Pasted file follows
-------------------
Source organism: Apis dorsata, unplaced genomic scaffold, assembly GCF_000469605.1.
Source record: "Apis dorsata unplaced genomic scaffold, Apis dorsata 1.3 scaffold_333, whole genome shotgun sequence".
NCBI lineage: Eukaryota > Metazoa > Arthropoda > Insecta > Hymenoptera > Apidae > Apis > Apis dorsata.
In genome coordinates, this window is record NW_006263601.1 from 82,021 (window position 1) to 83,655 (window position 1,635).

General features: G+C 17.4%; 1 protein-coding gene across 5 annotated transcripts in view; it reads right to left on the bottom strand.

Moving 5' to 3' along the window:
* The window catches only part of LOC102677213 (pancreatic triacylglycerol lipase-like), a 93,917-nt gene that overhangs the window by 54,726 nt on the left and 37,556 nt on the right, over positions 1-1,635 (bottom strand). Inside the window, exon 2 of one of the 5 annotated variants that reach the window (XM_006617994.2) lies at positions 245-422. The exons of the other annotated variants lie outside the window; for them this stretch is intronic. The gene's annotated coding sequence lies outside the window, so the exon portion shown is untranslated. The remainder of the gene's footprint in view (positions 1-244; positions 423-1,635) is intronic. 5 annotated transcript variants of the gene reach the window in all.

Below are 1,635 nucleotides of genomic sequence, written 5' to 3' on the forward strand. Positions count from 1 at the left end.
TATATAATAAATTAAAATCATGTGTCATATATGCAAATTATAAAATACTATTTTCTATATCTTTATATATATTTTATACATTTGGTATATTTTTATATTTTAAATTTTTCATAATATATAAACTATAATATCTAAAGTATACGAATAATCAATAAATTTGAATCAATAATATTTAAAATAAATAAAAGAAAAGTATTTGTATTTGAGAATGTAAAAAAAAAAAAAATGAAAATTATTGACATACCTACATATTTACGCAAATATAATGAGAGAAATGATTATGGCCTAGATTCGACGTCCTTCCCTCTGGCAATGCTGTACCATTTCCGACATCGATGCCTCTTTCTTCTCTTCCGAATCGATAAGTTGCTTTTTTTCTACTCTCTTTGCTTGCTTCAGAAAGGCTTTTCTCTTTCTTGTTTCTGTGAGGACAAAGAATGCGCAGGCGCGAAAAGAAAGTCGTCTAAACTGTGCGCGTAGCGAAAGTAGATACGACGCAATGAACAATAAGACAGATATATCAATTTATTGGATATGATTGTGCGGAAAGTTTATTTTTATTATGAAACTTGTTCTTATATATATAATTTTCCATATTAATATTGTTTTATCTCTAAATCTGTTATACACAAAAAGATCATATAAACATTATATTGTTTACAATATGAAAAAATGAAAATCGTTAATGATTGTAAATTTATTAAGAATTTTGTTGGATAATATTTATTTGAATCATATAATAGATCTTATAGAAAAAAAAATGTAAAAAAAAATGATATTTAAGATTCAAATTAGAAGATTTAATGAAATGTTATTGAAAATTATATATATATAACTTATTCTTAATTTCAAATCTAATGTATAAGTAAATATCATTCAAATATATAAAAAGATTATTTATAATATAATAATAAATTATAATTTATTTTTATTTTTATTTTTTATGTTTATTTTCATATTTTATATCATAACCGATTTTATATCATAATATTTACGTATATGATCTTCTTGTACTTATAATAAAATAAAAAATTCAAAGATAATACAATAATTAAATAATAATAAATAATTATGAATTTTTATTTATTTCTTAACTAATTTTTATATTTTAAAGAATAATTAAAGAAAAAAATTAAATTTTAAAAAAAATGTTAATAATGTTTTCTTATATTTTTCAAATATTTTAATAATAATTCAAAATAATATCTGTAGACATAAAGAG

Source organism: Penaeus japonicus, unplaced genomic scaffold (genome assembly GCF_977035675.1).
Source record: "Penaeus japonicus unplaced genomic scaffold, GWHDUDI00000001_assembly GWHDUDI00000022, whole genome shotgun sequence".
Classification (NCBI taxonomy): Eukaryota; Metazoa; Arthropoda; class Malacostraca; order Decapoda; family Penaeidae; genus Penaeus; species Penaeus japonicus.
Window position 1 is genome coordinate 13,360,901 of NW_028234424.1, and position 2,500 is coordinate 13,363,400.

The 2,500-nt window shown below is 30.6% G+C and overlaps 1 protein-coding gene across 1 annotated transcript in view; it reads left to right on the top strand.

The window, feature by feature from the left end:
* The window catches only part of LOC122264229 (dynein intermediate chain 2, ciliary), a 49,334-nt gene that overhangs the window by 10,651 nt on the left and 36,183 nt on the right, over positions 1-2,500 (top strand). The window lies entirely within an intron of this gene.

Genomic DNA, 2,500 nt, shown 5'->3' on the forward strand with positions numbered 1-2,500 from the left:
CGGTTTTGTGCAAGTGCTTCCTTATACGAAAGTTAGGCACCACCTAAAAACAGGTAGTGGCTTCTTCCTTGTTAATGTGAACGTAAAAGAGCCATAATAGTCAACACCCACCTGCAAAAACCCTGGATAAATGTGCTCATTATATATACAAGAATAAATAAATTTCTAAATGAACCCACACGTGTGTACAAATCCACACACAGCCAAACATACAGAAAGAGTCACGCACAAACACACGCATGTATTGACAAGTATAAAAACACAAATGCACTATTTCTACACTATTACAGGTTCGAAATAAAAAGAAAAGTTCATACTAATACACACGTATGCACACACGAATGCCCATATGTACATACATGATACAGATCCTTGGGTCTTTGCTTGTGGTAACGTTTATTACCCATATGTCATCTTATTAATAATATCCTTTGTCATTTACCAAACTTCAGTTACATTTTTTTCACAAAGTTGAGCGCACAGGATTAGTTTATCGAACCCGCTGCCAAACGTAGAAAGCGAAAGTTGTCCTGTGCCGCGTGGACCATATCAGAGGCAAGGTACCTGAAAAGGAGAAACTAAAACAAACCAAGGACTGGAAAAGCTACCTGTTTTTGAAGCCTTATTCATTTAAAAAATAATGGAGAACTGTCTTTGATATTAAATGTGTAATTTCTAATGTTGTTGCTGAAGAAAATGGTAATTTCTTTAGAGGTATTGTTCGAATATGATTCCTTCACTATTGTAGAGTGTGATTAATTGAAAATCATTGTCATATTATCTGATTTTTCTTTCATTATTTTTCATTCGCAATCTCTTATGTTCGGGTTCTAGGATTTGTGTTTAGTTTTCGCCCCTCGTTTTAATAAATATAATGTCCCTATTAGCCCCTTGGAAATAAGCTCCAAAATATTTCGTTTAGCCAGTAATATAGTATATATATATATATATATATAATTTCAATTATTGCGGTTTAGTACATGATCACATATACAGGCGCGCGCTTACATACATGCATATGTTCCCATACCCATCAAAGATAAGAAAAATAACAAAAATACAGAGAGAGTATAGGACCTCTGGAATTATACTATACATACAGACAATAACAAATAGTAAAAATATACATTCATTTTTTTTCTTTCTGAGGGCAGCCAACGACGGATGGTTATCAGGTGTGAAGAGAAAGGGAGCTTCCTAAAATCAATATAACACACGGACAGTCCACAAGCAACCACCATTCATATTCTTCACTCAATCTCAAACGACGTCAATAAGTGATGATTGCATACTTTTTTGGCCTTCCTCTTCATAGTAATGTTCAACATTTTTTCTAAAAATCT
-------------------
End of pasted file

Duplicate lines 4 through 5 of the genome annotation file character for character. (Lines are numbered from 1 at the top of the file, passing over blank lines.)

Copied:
In genome coordinates, this window is record NW_006263601.1 from 82,021 (window position 1) to 83,655 (window position 1,635).

General features: G+C 17.4%; 1 protein-coding gene across 5 annotated transcripts in view; it reads right to left on the bottom strand.